Nusrat persisted in her dedication to learning. After securing scholarships from the Aga Khan Education Service and the Aga Khan Rural Support Programme, Nusrat was awarded a Master’s degree in Development Economics from the University of East Anglia in the UK.
“My daughter was only two years old when I got the scholarship to pursue my Masters. My mother insisted that I leave my daughter behind (with her) and concentrate on my studies. The immense support that I had from my family helped me achieve my goals,” Nusrat said.
Having served as the Executive Officer for Focus Humanitarian Assistance in Pakistan for many years, Nusrat now works as the Head of Emergency Management at the Aga Khan Agency for Habitat based in Tajikistan.
Nusrat’s journey from a small town in northern Pakistan to taking on leadership roles in various Jamati and AKDN institutions truly reflects the impact of the work undertaken by the Network in this region to help women achieve their true potential.
The Keys to the Kingdom: Saudi Women Learn to Drive
It is hard to overstate how much the right to drive will change the lives of Saudi women. Women were long kept out of public life in Saudi Arabia, segregated from men in most settings, limited to a small number of professions or encouraged to stay home, and forced to rely on private drivers or male relatives to pilot them around.
But much has changed for Saudi women in recent years as they have been allowed to work in new fields and appointed to high-profile positions, and have graduated in ever-increasing numbers from universities. Crown Prince Mohammed bin Salman, the kingdom’s de facto ruler, has spoken of the importance of increasing women’s role in the work force as part of his effort to diversify the economy away from oil.
Today, the 8th of March, is International Women’s Day. Since 1975 the day has been designated by the UN as
a time to reflect on progress made, to call for change and to celebrate acts of courage and determination by ordinary women who have played an extraordinary role in the history of their countries and communities. (http://www.un.org/en/events/womensday/)
To mark the day, Archnet highlights the role of women in Islamic architecture and in the built environment of Muslim societies more generally.
Click around the sliding tiles on our homepages to see monuments of Islamic architecture that were built through the generosity of female patrons; projects by pioneers such as Yasmeen Lari, the first female architect in Pakistan, addressing contemporary problems such as refugee housing; mosques designed by women, and much more.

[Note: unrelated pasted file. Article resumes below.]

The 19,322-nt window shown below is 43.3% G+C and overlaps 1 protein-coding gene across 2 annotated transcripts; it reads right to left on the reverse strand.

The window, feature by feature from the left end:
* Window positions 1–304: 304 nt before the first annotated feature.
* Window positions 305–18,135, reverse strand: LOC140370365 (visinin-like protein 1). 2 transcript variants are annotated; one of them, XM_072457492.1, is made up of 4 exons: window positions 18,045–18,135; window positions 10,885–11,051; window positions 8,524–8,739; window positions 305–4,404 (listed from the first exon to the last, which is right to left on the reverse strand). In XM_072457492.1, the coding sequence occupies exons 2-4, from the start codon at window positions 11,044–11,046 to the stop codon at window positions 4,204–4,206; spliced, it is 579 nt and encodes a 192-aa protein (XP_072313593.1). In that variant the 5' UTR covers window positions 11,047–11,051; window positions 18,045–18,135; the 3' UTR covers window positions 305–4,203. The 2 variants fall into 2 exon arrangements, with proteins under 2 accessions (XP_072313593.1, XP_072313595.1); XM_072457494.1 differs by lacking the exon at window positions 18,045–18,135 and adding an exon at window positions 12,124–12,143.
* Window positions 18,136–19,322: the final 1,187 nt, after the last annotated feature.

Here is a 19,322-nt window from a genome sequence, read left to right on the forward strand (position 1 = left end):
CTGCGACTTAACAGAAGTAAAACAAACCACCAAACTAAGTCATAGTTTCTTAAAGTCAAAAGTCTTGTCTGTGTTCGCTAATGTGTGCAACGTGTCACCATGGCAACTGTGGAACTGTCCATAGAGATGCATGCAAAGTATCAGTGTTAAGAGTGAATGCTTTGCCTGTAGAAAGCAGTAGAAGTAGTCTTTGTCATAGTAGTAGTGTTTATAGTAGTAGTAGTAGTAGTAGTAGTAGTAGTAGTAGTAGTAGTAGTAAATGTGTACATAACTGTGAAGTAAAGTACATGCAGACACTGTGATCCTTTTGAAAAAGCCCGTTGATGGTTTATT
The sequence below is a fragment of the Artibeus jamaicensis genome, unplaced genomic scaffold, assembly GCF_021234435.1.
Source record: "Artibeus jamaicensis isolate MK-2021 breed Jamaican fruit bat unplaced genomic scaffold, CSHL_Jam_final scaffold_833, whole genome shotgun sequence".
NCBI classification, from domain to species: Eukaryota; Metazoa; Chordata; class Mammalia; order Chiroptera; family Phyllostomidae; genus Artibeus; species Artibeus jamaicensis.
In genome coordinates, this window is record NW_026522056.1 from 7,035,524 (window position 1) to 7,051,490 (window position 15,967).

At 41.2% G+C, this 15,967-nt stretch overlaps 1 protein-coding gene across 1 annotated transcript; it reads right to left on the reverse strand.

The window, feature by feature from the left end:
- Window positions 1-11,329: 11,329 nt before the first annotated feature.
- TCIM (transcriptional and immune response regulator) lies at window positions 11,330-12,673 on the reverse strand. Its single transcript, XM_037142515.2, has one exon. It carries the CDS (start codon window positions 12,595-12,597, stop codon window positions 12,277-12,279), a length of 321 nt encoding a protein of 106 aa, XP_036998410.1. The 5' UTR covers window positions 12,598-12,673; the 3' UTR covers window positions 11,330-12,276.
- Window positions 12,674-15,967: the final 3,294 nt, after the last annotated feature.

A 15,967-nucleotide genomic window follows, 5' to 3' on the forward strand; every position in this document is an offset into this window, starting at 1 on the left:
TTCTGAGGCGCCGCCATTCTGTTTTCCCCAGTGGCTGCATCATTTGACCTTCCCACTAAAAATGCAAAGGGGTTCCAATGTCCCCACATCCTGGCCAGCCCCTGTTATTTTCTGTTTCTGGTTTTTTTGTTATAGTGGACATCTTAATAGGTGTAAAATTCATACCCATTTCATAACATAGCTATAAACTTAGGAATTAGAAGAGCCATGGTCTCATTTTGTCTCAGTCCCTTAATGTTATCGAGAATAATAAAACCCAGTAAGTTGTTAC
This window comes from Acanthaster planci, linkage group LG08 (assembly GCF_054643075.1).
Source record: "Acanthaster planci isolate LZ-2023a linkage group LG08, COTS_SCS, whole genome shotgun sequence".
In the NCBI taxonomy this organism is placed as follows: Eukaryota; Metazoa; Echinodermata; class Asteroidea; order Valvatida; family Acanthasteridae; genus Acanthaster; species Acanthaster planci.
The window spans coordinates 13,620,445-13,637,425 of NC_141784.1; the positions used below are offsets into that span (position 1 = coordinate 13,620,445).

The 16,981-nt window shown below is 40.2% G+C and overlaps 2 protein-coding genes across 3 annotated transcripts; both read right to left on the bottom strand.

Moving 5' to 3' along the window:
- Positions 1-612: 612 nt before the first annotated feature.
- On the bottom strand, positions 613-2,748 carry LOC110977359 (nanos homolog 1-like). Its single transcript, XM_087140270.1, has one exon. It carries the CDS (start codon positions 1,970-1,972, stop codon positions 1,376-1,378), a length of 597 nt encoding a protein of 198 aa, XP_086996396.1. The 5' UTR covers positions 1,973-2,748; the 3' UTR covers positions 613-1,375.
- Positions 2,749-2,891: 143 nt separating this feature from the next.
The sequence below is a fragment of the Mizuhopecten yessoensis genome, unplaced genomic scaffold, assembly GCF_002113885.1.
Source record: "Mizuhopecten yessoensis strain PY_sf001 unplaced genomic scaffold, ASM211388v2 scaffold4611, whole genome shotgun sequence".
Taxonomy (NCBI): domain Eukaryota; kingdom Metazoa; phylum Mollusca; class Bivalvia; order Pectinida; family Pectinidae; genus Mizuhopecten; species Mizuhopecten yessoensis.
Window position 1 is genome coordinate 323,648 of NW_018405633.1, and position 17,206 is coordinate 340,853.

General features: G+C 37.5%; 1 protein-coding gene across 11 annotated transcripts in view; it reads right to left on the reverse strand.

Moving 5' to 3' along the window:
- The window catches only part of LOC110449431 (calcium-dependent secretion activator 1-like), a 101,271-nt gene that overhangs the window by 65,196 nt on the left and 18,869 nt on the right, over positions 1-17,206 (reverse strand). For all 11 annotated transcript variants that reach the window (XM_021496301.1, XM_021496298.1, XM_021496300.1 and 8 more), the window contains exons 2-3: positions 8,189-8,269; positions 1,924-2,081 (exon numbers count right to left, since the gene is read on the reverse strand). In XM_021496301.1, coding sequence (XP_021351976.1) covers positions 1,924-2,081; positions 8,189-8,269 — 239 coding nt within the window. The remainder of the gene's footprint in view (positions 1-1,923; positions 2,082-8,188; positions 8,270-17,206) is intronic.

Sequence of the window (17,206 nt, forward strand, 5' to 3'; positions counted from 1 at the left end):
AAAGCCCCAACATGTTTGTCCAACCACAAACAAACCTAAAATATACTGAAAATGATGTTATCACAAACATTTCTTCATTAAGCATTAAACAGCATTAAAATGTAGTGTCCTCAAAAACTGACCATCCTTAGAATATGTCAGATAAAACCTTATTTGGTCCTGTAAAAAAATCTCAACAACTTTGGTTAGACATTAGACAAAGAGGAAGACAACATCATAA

Most of these materials can be found in the Women in Architecture project. In 2013, Directors Shiraz Allibhai of the Aga Khan Trust for Culture and Sharon C. Smith, Program Head of the Aga Khan Documentation Center at MIT, launched the project shortly after the roll out of the redesigned Archnet in 2013. A documentary video produced by the Center for the Study of the Built Environment on “Arab Women in Architecture” was the kernel from which the project grew. Consistent with Archnet’s mission, the focus was soon expanded beyond the Arab world to focus on Muslim societies in the broadest sense. Today it contains projects from all corners of the world.
In 2016 the collection was greatly expanded by the addition of resources on Women in Turkish Architecture complied by Meral Ekincioglu. In addition, collection is continually enriched by the archives of the Aga Khan Award for Architecture. In the most recent cycle, women led or played a significant role in four of the six projects to receive the award, a pattern consistent with the prominent role of women throughout all 13 cycles of the Award.
A growing number of countries have designated the entire month of March as “Women’s History Month,” so Archnet will continue to highlight to role of women on the site and in our social media throughout this period.
We invite you to explore our resources, and to send us your feedback. Watch this space to find out when new resources are added. Should you wish to contribute resources to this project, please see the “How to Contribute” page.
RABAT, Morocco — Last month, Asma Lamrabet, a well-known Moroccan feminist, resigned from her position at the Mohammedan League of Scholars, where she headed a center of women’s studies in Islam. She was pushed to resign, she explained in a statement, by the backlash over her support for a demand that remains controversial in the Arab and Muslim world: an equal share for women.
In Muslim countries, laws governing inheritance are derived from verses in the Quran; men generally receive larger, sometimes double, the shares that women get. Distant male relatives can supersede wives, sisters and daughters, leaving women not just bereaved but also destitute.
Raising the issue of inheritance and inequality has long been considered blasphemous. When Tunisia’s modernizing first president, Habib Bourguiba, did so in 1974, he was targeted by a fatwa from a Saudi cleric and forced to backtrack.
Shenila Khoja-Moolji – Forging the Ideal Educated Girl: The Production of Desirable Subjects in Muslim South Asia
An Islam and the Humanities lecture and book talk, in Forging the Ideal Educated Girl, Shenila Khoja-Moolji traces the figure of the ‘educated girl’ to examine the evolving politics of educational reform and development campaigns in colonial India and Pakistan. She challenges the prevailing common sense associated with calls for women’s and girls’ education and argues that such advocacy is not simply about access to education but, more crucially, concerned with producing ideal Muslim woman-/girl-subjects with specific relationships to the patriarchal family, paid work, Islam, and the nation-state. Thus, discourses on girls’/women’s education are sites for the construction of not only gender but also class relations, religion, and the nation.
To commemorate International Day of the Girl Child, we look back at the Skate Girls of Kabul photography exhibition, created by artist Jessica Fulford-Dobson, and curated by Marianne Fenton. The exhibit was showcased at the Ismaili Centre Toronto, Aga Khan Museum, and Aga Khan Park in Autumn 2017, and at the Ismaili Centre Dubai in Spring 2018.
Today, 11 October marks International Day of the Girl Child. First declared by the United Nations in 2011 to support and empower young women across the world, the occasion provides an opportunity to highlight, discuss, and take action to advance the rights and possibilities for girls everywhere.